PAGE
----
Thursday, January 22, 2009

The Handprints They Leave

My boys, that is. Let me explain. I firmly believe that the people that come and go from our lives leave evidence that they were there in their wake. Some leave us smiling, and some leave us crying. Some stay longer than others. We are born alone, and we surround ourselves with others throughout our life, and we cannot take them with us when we go.

As I flit around from class to class, campus to campus, to work and to home and back again, the evidence my John and Evan leave behind is hard to miss. I spent the largest part of my day infuriated yesterday. You see, I stopped at a carwash to clean the salt grime that winter driving leaves on a car. And I thought to myself, "Self, why don't you vacuum it out while you're here. It will save you the hassle of tangled extension cords and a cumbersome Kirby being dragged to the curb at home." So I did. And for the first time, in the glaring light of day, I actually looked at my car. (Since John's car died a while back, he has mainly been driving my car and chaufferring me to the places I need to go.) What I found pissed me off beyond belief. Scuffs from gym shoes on the backs of the seats. French fries under the floor mats in the backseat. Dirt everywhere. What was supposed to be a quick stop turned into a 2-hour cleaning frenzy. Let me remind you that this car was brand spanking new in September. A 2009. The first new car I have ever purchased for myself. I was livid, and the boys got quite the lecture about respecting the things we own. I even broke down $20,000 to Evan in his terms, explaing that I could buy x amount of Webkinz for the price of the car, thinking maybe he would realize just how expensive automobiles are, and would respect the car a little more.

So I go back to class, and am a little early. I whip out my MP3 player from my backpack and am going to listen to some tunage while I am reviewing my notes for our quiz in biology. No music. What???? Why does it not work? The battery is charged, but it keeps trying to reboot itself. I try to remember the last time I used it. Or the last time it was used, period. And I flashback to a vision of little Evan wearing it and be-bopping around the house with it. He has his own, but mine has more memory, and thus more songs. Now I need a new MP3 player.

There is evidence all over the place that the boys are here. A discarded pile of school uniforms in the laundry room, holes in the knees of the pants or stains on the shirts (Pant: $45/pair, Shirts: $25/ each). Piles of shoes that are not outgrown, but simply worn out because they don't treat them well (I don't buy them the cheapies, either). Dirty dishes piled on the counter. Litlle pastel colored Post-It's all over my desk because the little one thinks they are "make-your-own" stickers. Money missing from my purse because someone, at some time, removed it for something they needed. It would seem that my boys don't leave handprints. They leave a path of destruction.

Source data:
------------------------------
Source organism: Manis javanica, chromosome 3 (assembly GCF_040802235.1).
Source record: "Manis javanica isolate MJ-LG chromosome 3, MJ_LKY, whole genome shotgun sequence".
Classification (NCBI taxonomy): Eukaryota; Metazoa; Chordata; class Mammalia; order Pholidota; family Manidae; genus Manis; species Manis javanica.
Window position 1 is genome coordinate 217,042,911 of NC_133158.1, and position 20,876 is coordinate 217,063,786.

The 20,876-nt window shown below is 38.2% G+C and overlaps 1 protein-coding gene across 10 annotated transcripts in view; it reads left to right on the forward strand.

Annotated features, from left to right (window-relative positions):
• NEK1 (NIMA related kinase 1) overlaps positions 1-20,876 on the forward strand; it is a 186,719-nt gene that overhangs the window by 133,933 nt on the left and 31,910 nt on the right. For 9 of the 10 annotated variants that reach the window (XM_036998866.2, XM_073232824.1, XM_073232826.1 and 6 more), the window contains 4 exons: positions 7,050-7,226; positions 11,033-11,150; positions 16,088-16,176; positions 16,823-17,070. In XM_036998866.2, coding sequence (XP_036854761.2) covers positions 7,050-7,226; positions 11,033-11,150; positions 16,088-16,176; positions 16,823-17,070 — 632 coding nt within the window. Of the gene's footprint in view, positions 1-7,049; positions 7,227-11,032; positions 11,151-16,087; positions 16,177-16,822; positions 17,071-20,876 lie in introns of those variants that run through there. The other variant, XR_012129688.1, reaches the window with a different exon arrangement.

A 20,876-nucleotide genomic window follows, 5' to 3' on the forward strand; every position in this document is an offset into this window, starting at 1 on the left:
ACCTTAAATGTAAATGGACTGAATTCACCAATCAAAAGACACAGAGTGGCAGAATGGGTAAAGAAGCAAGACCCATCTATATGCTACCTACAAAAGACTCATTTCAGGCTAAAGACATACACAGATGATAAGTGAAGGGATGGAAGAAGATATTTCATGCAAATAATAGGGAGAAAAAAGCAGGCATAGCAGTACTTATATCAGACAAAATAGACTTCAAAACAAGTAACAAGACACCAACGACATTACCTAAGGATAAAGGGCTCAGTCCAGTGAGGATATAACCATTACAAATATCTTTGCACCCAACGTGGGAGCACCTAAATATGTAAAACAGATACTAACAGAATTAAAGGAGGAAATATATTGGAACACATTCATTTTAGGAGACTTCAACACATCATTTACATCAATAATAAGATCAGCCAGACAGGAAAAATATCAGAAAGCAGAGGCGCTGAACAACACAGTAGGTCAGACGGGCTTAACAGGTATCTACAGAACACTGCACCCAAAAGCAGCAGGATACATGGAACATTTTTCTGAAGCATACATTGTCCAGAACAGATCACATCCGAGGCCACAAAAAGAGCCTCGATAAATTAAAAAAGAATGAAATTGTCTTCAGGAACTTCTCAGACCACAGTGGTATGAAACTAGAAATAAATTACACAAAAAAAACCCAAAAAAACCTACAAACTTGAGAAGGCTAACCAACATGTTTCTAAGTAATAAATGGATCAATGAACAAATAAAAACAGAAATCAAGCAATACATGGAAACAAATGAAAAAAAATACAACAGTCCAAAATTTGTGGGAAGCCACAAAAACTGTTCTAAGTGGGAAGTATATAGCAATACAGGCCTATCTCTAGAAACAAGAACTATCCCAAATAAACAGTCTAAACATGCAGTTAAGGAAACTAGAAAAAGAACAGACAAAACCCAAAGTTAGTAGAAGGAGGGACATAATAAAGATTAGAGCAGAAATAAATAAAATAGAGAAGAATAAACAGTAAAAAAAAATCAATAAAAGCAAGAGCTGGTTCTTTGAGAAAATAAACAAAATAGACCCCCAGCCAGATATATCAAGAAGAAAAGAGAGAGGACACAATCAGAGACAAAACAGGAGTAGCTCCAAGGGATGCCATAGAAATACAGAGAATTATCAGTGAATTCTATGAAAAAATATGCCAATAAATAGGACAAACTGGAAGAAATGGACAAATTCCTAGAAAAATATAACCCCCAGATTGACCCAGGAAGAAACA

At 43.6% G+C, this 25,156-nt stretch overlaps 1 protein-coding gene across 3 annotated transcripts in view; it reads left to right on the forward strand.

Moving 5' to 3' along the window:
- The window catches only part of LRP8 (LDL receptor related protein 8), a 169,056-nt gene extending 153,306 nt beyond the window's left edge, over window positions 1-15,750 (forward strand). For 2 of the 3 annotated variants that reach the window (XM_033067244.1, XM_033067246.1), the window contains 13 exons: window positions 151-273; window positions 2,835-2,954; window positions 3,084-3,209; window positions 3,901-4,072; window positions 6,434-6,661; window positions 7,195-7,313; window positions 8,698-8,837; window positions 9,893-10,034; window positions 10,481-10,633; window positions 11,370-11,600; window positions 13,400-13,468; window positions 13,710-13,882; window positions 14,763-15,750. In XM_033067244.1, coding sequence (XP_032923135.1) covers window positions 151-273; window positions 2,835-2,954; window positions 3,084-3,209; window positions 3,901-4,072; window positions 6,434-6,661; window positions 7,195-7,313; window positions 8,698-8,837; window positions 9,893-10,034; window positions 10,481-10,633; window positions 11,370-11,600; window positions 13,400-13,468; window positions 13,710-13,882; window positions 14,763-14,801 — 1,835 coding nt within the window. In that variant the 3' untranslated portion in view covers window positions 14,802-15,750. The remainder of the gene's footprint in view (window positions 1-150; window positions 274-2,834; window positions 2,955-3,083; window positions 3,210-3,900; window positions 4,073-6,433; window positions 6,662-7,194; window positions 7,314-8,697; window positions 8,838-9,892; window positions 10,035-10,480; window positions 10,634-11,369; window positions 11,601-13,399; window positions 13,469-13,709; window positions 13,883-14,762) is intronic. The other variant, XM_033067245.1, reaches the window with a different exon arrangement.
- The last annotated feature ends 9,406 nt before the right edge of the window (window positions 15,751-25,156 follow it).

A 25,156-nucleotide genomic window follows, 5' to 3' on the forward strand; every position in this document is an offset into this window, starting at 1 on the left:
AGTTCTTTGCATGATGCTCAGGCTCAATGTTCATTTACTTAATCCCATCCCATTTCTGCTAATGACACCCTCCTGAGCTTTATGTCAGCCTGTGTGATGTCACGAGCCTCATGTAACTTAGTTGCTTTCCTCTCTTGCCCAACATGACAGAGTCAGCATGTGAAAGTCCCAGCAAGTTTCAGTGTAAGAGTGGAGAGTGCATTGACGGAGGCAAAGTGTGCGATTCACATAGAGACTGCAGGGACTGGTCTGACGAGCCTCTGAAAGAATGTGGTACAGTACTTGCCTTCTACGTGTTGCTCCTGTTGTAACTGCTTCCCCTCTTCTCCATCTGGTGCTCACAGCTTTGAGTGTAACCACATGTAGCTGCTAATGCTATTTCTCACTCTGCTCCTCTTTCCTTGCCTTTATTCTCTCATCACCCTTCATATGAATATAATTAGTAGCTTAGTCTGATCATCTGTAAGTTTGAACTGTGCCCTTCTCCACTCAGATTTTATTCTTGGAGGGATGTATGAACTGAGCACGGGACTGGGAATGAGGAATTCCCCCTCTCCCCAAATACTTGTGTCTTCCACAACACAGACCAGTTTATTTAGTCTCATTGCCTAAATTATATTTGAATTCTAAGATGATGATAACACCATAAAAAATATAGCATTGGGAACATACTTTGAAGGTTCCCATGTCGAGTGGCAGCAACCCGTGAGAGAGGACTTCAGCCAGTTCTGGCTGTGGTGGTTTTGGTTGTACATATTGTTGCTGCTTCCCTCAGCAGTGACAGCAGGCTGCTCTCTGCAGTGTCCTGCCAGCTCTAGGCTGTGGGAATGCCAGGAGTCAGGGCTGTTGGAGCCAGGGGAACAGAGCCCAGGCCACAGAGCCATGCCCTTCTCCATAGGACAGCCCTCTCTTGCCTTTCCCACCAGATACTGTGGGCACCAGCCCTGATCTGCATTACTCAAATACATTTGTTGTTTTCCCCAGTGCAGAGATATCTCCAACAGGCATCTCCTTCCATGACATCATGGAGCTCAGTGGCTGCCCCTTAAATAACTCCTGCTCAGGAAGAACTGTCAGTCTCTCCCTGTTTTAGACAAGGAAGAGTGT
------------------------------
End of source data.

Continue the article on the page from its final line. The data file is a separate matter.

But wait...

This is the same little boy who came up to me early this morning and hugged my neck, telling me how I am the best Mommy he has ever had (LOL!). The one who gives me sloppy kisses on the cheek and presents to me Crayola masterpieces and macaroni sculptures, that I accept with such glee that you would be convinced that they are from Van Gogh. The one whose rendition of "Twinkle, Twinkle, Little Star" would have given Beethoven a run for his money.

This is the man who looks deep into my eyes and tells me how convinced he is that I can do this when I am doubting myself the most. The one who kept his hand on my leg and wore lead the entire time I was getting head scans done for a brain tumor, just to assure me that he was there, that he was not leaving me. The one who cried with me when the doctors told me to consider aborting our child who was sure to be too premature to survive.

My life with these boys is messy. And expensive.That's a definite. Yes, they leave paths of destruction through it all. I wouldn't trade any of it for the world, truth be told. These are all such small prices for the joy they can bring to my life.

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